For the 14.8 million unemployed Americans, help is on the way in the format Americans can understand best: reality TV. Like a sassier Mary Poppins or the "Supernanny" who tells American parents how to get their kids to behave, the new show "The Fairy Jobmother" is another British import where a woman comes sweeping in to save us from ourselves.
Hayley Taylor offers job search help in this show on LIfetime Television, although it's help they may want to avoid if they don't like being told that being out of work is their problem and not the result of the worst economy since the Great Depression.
In the first episode, which aired Oct. 28 (the show airs on Thursday nights), Taylor offers interview tips, helps an unemployed mom get a makeover, has the couple polish their resumes, and shows them how to follow up on resumes they sent out weeks ago. All of it's basic advice, and having a Marine come in to kick them in the backside might accomplish just as much.
What the couple needs is motivation, which comes later in the hour-long show when they face eviction from their apartment in Hanford, Calif., for not paying rent for three months. But early on in the show they don't even have enough motivation to wash the dishes or take the dog outside to go to the bathroom.
Shawn Aughe, who has been unemployed for three years, sounds very much at the beginning of the show like he's counting too much on someone else to come in and clean up his life.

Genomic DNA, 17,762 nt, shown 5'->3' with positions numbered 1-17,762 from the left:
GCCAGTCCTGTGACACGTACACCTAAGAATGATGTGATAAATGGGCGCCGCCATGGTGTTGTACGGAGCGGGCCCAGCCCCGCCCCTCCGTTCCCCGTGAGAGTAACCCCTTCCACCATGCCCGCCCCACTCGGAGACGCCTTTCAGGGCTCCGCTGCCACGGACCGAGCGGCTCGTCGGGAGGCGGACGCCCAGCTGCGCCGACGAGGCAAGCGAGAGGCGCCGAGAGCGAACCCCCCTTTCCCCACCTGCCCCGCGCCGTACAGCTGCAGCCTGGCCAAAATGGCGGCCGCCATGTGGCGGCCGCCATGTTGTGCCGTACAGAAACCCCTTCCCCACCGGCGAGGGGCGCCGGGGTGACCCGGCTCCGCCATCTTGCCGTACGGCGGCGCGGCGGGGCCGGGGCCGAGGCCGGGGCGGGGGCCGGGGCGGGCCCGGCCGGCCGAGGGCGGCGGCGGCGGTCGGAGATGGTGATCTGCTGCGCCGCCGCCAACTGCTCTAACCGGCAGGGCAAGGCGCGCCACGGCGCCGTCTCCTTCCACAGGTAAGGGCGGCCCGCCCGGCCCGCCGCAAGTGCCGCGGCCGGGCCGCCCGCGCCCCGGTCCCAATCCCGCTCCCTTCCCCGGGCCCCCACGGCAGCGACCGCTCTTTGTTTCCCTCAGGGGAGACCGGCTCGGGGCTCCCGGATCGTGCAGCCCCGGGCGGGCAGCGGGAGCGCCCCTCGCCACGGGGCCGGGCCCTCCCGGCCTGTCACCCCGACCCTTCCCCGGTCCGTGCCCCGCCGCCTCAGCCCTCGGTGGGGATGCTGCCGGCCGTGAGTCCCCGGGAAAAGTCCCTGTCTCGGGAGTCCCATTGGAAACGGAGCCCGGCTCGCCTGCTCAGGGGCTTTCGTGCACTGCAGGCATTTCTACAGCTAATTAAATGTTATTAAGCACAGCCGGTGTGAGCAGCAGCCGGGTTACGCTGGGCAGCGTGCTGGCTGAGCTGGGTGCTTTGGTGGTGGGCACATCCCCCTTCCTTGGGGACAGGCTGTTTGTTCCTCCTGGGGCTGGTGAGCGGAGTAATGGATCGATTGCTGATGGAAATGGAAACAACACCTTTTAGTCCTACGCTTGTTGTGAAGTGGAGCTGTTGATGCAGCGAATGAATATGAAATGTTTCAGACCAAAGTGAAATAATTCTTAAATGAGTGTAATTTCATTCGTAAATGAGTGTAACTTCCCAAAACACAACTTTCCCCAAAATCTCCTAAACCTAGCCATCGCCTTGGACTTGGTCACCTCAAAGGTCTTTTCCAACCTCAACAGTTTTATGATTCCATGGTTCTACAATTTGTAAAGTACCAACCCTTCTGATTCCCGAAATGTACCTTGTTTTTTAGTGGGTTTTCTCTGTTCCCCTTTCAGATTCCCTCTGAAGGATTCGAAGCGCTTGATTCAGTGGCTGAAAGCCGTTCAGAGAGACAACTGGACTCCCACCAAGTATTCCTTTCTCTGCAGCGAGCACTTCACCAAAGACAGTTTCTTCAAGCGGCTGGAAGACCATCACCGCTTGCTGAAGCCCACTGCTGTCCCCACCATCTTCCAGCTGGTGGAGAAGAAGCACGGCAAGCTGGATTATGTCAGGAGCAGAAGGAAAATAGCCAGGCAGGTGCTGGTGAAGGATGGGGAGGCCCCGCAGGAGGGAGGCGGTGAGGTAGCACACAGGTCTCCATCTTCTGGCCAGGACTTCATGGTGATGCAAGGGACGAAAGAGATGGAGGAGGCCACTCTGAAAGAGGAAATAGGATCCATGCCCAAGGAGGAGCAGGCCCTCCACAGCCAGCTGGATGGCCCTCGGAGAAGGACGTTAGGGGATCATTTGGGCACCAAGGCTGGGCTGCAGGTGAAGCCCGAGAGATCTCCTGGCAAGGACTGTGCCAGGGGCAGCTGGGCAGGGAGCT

"I hope very much that she's going to change our lives," he says of Taylor. "I pray that she can get us a job. Because we've done everything that we could."
Not really, as the job nanny, Fairy Jobmother or whatever you want to call her, finds out. But even if they had done the simple task of making followup calls to employers they've sent resumes to, the jobless Aughes are a bad example of people looking for work -- mainly because they weren't doing much job hunting before the Fairy Jobmother showed up. If everyone was as lazy as this TV show couple is, the 9.6% national unemployment rate would never drop.
While plenty of jobless people may need a makeover of their hair or resume, and a kick in the seat of the pants to get off the couch and actively seek work, the Fairy Jobmother's methods don't address the main problem of unemployment -- it's not the fault of the unemployed who have done everything they can to find work (although that's not the case with the family in the first episode), and telling them that they're lazy doesn't solve the crisis if more jobs aren't available.
Ben Stein did the same thing when he dissed the unemployed, and it still doesn't hold water. An attitude adjustment isn't needed -- more jobs are.
Yes, job training is needed and the jobless should get free help if they need it on how to write a resume, how to interview, and other job-searching techniques. But expecting one person -- no matter how lovely her accent is -- to come in and help you find a job with nothing more than some job hunting tips you could find anywhere, including at WalletPop, is unrealistic.
Being unemployed and going three weeks without applying for a job is pathetic, but it's a bit more pathetic to resort to having a job nanny come to your home and remind you to call back employers you sent job applications to. If if remedial education is all she has to offer, let her stay in Britain, where she's already helped families with some minor tweaks while the bigger picture goes unchanged.
Aaron Crowe is a freelance journalist in the San Francisco Bay Area.
'Fairy Jobmother' should stay home in Britain